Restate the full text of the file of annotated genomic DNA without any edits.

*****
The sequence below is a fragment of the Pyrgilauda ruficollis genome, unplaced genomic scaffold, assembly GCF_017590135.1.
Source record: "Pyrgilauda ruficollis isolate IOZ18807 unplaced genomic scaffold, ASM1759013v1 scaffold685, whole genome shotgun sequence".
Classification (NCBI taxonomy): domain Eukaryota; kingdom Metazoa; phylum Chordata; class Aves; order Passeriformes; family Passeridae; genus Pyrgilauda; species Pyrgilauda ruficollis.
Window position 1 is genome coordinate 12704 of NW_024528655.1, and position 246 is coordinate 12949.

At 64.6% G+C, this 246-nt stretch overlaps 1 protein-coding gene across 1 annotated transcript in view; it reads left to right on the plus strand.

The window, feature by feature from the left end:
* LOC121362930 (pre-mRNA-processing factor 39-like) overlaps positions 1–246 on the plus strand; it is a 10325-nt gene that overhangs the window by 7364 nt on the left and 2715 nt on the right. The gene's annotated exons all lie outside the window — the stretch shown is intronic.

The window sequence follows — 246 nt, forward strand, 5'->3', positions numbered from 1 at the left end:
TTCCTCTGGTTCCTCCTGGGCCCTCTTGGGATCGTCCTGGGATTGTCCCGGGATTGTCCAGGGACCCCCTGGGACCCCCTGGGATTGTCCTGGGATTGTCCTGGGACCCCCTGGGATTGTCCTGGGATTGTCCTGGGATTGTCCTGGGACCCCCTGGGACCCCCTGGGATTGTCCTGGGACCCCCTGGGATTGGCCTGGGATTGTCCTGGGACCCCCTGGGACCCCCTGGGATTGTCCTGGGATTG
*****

The sequence below is a fragment of the Pyrgilauda ruficollis genome, unplaced genomic scaffold, assembly GCF_017590135.1.
Source record: "Pyrgilauda ruficollis isolate IOZ18807 unplaced genomic scaffold, ASM1759013v1 scaffold685, whole genome shotgun sequence".
Classification (NCBI taxonomy): domain Eukaryota; kingdom Metazoa; phylum Chordata; class Aves; order Passeriformes; family Passeridae; genus Pyrgilauda; species Pyrgilauda ruficollis.
Window position 1 is genome coordinate 12704 of NW_024528655.1, and position 246 is coordinate 12949.

At 64.6% G+C, this 246-nt stretch overlaps 1 protein-coding gene across 1 annotated transcript in view; it reads left to right on the plus strand.

The window, feature by feature from the left end:
* LOC121362930 (pre-mRNA-processing factor 39-like) overlaps positions 1–246 on the plus strand; it is a 10325-nt gene that overhangs the window by 7364 nt on the left and 2715 nt on the right. The gene's annotated exons all lie outside the window — the stretch shown is intronic.

The window sequence follows — 246 nt, forward strand, 5'->3', positions numbered from 1 at the left end:
TTCCTCTGGTTCCTCCTGGGCCCTCTTGGGATCGTCCTGGGATTGTCCCGGGATTGTCCAGGGACCCCCTGGGACCCCCTGGGATTGTCCTGGGATTGTCCTGGGACCCCCTGGGATTGTCCTGGGATTGTCCTGGGATTGTCCTGGGACCCCCTGGGACCCCCTGGGATTGTCCTGGGACCCCCTGGGATTGGCCTGGGATTGTCCTGGGACCCCCTGGGACCCCCTGGGATTGTCCTGGGATTG